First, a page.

About a millennia and a half ago Chosroes I, the twentieth Sassanid emperor, ruled over Persia. Sometime during his long reign, from 531 to 579 A.D., he reputedly stated, “With justice and moderation the people will produce more, tax revenues will increase, the state will grow rich and powerful. Justice is the foundation of a powerful state.”
History remembers the popular reaction to his words and deeds. The appellation ‘the Just’ was added to his name.
Chosroes I in some historians eyes came close to the classical Greek ‘philosopher king’ who Plato posited ideally should rule the city-states of his time nearly another thousand years further back into our antiquity. Would we add ‘the Just’ after the names of any of our contemporary political leaders? Does the blind acceptance of the current system and its unquestioned underlying assumptions make justice impossible today?
With the gap between the rich and poor growing more rapidly here in Canada, even in these times of economic crisis than in the United States, the ideal of a just society seems ever more elusive. On the global stage this goal definitely remains only a dream. The 2015 targets for most of the vaunted Millennium Development Goals likely will not be met.
Official development assistance, the foreign aid dollars sent to assist the poorest in the world, have significantly fallen not increased. We regrettably know the score on the goal of ensuring environmental sustainability with a quick look at the upward curve of carbon dioxide emissions. Little to no progress has been made in reducing extreme poverty in sub-Saharan Africa and affected areas of Asia. Modest gains on other goals don’t counter the overall failure to live up to our global commitments.
Here at home, while previous Yukon governments talked about building a just society, the Fentie government to its’ credit actually began the work needed to put in place a territory-wide social-inclusion and poverty-reduction strategy. Factors conspired, though it seems, to delay but hopefully not derail the process. All the major parties appear committed to continuing this effort if elected.
Imagine a Yukon government that really demanded that all its’ departments from Health and Social Services to Highways and Public Works see how their policies and procedures promoted social inclusion and poverty reduction. Would this mean that resources would be freed up to address the underlying causes of poverty here rather than just applying Band Aids? Can we envision a Yukon without food banks or not enough beds for our homeless?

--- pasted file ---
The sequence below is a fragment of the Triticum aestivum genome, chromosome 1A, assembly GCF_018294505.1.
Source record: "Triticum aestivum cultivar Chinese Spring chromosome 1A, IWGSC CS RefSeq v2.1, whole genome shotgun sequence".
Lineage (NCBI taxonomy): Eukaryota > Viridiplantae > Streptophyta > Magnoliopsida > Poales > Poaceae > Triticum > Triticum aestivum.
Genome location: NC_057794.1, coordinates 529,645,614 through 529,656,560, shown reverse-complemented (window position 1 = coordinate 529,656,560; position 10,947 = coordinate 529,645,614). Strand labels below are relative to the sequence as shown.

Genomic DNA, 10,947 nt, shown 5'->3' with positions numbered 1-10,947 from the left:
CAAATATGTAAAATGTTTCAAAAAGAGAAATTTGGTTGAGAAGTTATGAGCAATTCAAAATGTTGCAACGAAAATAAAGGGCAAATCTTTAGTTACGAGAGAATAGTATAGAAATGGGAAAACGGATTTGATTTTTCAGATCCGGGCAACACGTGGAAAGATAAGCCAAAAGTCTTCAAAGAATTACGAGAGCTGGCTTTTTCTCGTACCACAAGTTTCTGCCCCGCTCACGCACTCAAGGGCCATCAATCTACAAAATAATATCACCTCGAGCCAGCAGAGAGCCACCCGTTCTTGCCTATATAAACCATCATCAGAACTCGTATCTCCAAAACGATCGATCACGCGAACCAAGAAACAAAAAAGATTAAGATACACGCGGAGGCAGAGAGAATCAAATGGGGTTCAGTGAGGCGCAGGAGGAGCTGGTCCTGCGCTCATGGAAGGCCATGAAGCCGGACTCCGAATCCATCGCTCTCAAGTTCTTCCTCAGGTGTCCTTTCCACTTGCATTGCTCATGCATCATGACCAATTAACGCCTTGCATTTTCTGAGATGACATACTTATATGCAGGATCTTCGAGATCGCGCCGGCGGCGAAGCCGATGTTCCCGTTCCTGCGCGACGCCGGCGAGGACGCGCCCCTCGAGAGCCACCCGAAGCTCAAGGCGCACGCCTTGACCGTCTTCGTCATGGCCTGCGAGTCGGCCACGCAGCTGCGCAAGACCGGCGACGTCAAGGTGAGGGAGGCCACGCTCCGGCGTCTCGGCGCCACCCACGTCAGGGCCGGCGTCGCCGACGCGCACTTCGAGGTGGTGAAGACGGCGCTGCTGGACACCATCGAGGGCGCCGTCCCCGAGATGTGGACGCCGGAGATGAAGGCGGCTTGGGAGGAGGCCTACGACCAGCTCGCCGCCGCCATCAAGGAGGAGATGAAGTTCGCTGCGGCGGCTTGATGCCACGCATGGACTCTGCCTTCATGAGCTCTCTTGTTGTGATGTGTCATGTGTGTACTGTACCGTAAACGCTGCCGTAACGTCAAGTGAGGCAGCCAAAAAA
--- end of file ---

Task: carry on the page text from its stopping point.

The Catholic school students and the parents and teachers who assisted them, fanned out across Whitehorse to collect much-needed supplies for the food bank last Wednesday evening. They collected literally tonnes of generous donations from our community to meet the challenge of hunger in our midst. Their exuberant energy and our community’s outpouring of concern demonstrated that the vision of a just society is alive. We must give their hope wings. Our efforts for their sake must mirror their enthusiasm.
Decision-making during the time of Chosroes the Just was definitely top down. A vibrant democracy demands today that the citizenry not limit their participation to participating in a once-every-four-years election. To be truly called citizens we must remain actively engaged in our democracy’s on-going functioning, pushing and prodding when necessary and praising when warranted. Our democracy is still very much a work in progress.
We build our future; a just, environmentally, sustainable future, one act at a time. Tuesday is Election Day here in the territory. Vote.
Michael Dougherty is co-chair of the social justice committee of Sacred Heart Cathedral of Whitehorse. Contact email@example.com.